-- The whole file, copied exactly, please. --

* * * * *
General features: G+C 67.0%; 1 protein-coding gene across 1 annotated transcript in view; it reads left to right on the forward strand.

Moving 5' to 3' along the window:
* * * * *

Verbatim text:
General features: G+C 67.0%; 1 protein-coding gene across 1 annotated transcript in view; it reads left to right on the forward strand.

Moving 5' to 3' along the window: